Let’s just say there’s not much stock in this C3.
When it comes to Corvettes, it’s not like the C3gets no respect. However, when compared to the groundbreaking nature of the C1 and the wild performance chops of the C2, plus the budget-friendly speed machines of the last three generations, it does sometimes get treated like the middle child.
The list of mods on this C3 Corvette is extensive. It’s running an aftermarket suspension, exhaust, LS motor, fender flares, roll cage, Wilwood brakes, and a massive lip spoiler. It is a numbers-matching LT1 car with the original engine still in Randall’s garage, a fact which angers purists.
Randall had a proper upbringing with a father who drove a Pantera. That was a proper introduction to wild, unbridled sports cars, which obviously has an influence on the guy today. Just about every car guy/gal had that childhood experience with a ride that was far more inspiring than the family station wagon and that’s key. It’s just great when the influence is so close.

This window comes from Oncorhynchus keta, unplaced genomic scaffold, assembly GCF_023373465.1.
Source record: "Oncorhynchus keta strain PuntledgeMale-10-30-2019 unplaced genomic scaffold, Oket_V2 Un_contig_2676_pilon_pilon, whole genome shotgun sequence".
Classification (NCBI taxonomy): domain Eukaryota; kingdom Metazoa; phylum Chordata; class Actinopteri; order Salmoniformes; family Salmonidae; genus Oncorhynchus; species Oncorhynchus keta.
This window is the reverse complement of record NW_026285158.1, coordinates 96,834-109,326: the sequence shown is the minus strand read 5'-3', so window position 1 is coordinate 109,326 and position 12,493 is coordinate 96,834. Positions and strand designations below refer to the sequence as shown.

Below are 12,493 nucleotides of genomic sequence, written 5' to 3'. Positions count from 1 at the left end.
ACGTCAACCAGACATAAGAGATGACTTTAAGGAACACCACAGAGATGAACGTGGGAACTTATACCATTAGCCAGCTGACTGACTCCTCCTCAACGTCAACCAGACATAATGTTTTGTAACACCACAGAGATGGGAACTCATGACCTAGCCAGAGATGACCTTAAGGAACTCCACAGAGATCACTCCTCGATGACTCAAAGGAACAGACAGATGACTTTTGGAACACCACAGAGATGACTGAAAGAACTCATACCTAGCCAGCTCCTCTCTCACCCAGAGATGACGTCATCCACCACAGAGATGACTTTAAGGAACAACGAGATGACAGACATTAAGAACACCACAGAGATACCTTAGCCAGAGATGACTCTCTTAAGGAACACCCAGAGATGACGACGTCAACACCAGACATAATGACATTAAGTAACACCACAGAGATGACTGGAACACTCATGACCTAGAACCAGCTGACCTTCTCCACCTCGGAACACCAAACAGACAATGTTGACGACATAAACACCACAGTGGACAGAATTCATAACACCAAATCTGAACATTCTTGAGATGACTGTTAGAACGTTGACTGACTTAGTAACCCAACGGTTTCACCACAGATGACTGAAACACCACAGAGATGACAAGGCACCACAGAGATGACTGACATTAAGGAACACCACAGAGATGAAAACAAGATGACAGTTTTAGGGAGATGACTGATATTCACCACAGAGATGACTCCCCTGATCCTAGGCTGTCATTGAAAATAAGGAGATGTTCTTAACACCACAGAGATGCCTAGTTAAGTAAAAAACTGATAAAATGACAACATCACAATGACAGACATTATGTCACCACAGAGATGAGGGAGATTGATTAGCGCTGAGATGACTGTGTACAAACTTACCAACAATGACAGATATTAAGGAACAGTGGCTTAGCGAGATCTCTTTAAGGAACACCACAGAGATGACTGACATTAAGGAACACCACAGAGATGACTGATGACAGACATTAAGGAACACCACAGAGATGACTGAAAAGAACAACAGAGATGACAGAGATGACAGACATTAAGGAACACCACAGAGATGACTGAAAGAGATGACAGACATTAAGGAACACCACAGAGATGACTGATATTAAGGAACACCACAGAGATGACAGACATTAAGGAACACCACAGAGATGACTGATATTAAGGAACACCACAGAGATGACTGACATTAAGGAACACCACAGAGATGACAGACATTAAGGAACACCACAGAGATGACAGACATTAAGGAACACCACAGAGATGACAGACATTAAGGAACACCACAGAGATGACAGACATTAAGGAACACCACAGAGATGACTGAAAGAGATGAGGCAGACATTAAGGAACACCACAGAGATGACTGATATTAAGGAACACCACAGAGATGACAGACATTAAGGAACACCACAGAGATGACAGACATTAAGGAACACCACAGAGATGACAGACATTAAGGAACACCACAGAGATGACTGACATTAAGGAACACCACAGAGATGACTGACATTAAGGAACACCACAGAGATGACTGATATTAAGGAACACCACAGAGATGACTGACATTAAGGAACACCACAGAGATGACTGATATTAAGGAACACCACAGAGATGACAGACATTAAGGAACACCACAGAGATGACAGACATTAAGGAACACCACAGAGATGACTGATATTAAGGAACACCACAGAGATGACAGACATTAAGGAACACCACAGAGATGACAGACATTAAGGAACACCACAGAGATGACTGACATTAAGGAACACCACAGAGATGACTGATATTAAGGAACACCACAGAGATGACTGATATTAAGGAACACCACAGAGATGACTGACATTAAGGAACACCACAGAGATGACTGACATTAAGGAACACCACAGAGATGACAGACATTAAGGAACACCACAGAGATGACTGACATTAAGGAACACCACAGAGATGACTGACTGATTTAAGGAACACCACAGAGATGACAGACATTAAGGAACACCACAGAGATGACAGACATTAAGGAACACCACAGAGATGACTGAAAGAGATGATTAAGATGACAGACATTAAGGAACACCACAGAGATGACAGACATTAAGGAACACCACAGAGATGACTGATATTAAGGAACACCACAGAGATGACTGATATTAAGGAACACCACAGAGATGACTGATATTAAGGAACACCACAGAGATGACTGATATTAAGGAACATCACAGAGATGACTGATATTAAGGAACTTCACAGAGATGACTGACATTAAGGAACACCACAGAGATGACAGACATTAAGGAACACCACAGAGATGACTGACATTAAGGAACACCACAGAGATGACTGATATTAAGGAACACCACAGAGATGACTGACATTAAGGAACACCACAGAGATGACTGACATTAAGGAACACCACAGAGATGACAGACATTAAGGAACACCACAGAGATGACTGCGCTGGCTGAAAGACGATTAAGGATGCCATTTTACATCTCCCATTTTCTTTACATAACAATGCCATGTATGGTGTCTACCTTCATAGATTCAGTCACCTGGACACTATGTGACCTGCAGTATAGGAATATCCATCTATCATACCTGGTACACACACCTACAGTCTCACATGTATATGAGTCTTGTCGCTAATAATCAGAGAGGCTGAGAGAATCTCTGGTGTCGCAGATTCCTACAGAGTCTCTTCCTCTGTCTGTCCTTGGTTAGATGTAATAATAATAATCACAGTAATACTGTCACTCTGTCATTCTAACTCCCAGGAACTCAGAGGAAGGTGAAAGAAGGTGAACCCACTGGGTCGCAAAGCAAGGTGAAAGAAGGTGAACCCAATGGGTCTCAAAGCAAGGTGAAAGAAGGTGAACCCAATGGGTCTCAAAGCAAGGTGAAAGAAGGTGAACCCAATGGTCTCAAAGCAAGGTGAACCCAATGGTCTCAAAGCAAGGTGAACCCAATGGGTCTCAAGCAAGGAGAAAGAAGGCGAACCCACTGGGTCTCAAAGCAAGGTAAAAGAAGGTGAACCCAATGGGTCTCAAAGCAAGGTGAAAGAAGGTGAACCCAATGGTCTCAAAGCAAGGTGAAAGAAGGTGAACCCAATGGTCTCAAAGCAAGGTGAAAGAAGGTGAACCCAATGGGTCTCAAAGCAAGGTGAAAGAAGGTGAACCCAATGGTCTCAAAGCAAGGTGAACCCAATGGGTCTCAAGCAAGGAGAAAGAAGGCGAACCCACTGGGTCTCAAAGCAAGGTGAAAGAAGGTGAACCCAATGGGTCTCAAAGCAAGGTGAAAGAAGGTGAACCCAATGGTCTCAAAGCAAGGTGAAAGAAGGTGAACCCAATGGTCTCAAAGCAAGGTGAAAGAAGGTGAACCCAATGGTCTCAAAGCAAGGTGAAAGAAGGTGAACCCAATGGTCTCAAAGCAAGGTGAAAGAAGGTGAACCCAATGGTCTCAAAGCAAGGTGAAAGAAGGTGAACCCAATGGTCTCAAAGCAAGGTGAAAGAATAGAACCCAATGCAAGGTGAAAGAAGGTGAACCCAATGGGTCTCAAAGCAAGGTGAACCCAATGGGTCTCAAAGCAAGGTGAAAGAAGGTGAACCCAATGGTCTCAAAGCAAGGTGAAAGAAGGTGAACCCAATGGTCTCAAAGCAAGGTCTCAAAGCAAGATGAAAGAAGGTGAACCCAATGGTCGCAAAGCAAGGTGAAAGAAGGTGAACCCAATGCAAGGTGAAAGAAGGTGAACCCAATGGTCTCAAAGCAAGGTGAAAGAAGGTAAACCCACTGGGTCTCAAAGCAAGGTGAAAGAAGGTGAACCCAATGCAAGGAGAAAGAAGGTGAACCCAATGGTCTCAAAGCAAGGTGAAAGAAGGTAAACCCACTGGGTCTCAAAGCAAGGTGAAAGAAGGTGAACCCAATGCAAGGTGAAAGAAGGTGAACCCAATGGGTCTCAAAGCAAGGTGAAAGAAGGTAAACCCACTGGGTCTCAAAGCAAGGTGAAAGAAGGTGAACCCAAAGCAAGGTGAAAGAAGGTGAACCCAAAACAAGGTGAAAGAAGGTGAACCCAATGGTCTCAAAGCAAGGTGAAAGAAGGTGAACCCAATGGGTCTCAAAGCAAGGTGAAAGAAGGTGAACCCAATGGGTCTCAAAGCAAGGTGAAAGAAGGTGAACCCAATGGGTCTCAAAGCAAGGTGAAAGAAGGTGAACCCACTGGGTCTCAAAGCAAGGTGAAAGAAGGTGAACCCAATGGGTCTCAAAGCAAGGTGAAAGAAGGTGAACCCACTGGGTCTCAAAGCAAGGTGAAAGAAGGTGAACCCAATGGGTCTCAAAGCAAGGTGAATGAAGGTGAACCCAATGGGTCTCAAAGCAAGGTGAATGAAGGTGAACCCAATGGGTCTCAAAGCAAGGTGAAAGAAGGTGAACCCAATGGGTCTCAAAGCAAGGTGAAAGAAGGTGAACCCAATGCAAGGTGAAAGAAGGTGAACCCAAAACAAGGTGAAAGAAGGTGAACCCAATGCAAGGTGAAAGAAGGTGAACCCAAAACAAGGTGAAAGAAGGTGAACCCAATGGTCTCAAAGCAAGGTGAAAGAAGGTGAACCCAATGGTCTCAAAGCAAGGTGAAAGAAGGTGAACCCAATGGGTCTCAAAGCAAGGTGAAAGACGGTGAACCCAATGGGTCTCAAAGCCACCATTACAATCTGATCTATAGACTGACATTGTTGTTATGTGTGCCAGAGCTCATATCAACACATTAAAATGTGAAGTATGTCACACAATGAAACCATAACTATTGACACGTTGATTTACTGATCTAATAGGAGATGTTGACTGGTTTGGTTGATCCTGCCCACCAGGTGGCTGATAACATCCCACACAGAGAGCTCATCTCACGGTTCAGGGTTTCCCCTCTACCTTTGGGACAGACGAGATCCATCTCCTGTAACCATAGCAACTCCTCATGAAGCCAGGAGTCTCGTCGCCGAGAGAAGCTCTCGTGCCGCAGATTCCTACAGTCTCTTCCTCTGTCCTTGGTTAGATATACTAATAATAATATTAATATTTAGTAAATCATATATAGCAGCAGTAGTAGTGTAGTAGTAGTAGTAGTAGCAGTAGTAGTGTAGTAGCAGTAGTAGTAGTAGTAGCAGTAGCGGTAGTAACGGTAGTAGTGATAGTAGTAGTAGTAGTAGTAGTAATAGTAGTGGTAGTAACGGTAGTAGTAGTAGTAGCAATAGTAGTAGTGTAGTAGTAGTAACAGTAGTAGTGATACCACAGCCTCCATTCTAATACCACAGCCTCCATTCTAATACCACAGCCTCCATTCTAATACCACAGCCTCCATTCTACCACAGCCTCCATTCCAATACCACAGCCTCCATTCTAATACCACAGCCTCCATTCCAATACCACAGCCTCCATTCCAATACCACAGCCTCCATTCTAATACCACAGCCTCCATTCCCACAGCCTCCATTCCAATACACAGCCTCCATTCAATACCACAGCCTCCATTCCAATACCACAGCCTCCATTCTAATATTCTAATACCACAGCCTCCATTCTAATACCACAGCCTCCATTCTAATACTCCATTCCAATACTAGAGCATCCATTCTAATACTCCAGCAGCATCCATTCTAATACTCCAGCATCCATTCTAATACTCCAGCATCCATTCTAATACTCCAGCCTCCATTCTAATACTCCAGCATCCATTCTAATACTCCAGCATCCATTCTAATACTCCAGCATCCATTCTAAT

That love affair with cars caused him to buy a 1967 Chevy Camaro which was going to be his high school car. However, he and his dad restored it so well Randall didn’t want to drive it and probably didn’t want to chance it would be vandalized in the school parking lot, because it totally would have been.
Later, he got into autocross and had built a 1970 Chevy El Camino, proving that he really is a GM guy. However, like so many people Randall said he wasn’t a Corvette guy. There’s definitely an image around the American sports car, but the fact is they’re excellent performance machines. In autocross, Corvettes are very competitive and an El Camino isn’t, so he made the switch. This just proves you can’t really argue with performance chops, even with negative image issues.